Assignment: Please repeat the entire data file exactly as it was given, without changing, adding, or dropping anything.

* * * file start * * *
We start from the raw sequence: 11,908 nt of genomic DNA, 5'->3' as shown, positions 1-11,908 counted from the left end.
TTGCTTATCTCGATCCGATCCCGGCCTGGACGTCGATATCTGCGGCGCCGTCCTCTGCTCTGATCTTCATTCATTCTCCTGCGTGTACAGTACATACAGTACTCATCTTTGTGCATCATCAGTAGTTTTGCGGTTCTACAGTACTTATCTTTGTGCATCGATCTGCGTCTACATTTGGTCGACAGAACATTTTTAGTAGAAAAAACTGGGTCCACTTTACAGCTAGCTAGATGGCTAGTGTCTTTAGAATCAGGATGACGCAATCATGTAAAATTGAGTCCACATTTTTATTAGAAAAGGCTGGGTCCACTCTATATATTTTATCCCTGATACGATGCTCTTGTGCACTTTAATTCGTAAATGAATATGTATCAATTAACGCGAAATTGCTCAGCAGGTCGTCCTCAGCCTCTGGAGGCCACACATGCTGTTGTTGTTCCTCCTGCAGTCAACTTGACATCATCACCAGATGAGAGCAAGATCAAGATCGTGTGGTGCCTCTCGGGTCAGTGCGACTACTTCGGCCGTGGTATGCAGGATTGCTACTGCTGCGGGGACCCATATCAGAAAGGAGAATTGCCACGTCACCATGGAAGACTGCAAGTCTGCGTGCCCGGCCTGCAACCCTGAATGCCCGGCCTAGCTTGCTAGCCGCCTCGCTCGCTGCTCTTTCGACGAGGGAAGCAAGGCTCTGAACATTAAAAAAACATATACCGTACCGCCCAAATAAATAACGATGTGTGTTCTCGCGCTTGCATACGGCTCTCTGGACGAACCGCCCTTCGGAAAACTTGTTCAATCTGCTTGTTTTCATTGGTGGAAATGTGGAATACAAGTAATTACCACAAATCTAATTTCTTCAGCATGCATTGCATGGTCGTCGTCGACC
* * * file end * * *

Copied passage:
We start from the raw sequence: 11,908 nt of genomic DNA, 5'->3' as shown, positions 1-11,908 counted from the left end.
TTGCTTATCTCGATCCGATCCCGGCCTGGACGTCGATATCTGCGGCGCCGTCCTCTGCTCTGATCTTCATTCATTCTCCTGCGTGTACAGTACATACAGTACTCATCTTTGTGCATCATCAGTAGTTTTGCGGTTCTACAGTACTTATCTTTGTGCATCGATCTGCGTCTACATTTGGTCGACAGAACATTTTTAGTAGAAAAAACTGGGTCCACTTTACAGCTAGCTAGATGGCTAGTGTCTTTAGAATCAGGATGACGCAATCATGTAAAATTGAGTCCACATTTTTATTAGAAAAGGCTGGGTCCACTCTATATATTTTATCCCTGATACGATGCTCTTGTGCACTTTAATTCGTAAATGAATATGTATCAATTAACGCGAAATTGCTCAGCAGGTCGTCCTCAGCCTCTGGAGGCCACACATGCTGTTGTTGTTCCTCCTGCAGTCAACTTGACATCATCACCAGATGAGAGCAAGATCAAGATCGTGTGGTGCCTCTCGGGTCAGTGCGACTACTTCGGCCGTGGTATGCAGGATTGCTACTGCTGCGGGGACCCATATCAGAAAGGAGAATTGCCACGTCACCATGGAAGACTGCAAGTCTGCGTGCCCGGCCTGCAACCCTGAATGCCCGGCCTAGCTTGCTAGCCGCCTCGCTCGCTGCTCTTTCGACGAGGGAAGCAAGGCTCTGAACATTAAAAAAACATATACCGTACCGCCCAAATAAATAACGATGTGTGTTCTCGCGCTTGCATACGGCTCTCTGGACGAACCGCCCTTCGGAAAACTTGTTCAATCTGCTTGTTTTCATTGGTGGAAATGTGGAATACAAGTAATTACCACAAATCTAATTTCTTCAGCATGCATTGCATGGTCGTCGTCGACC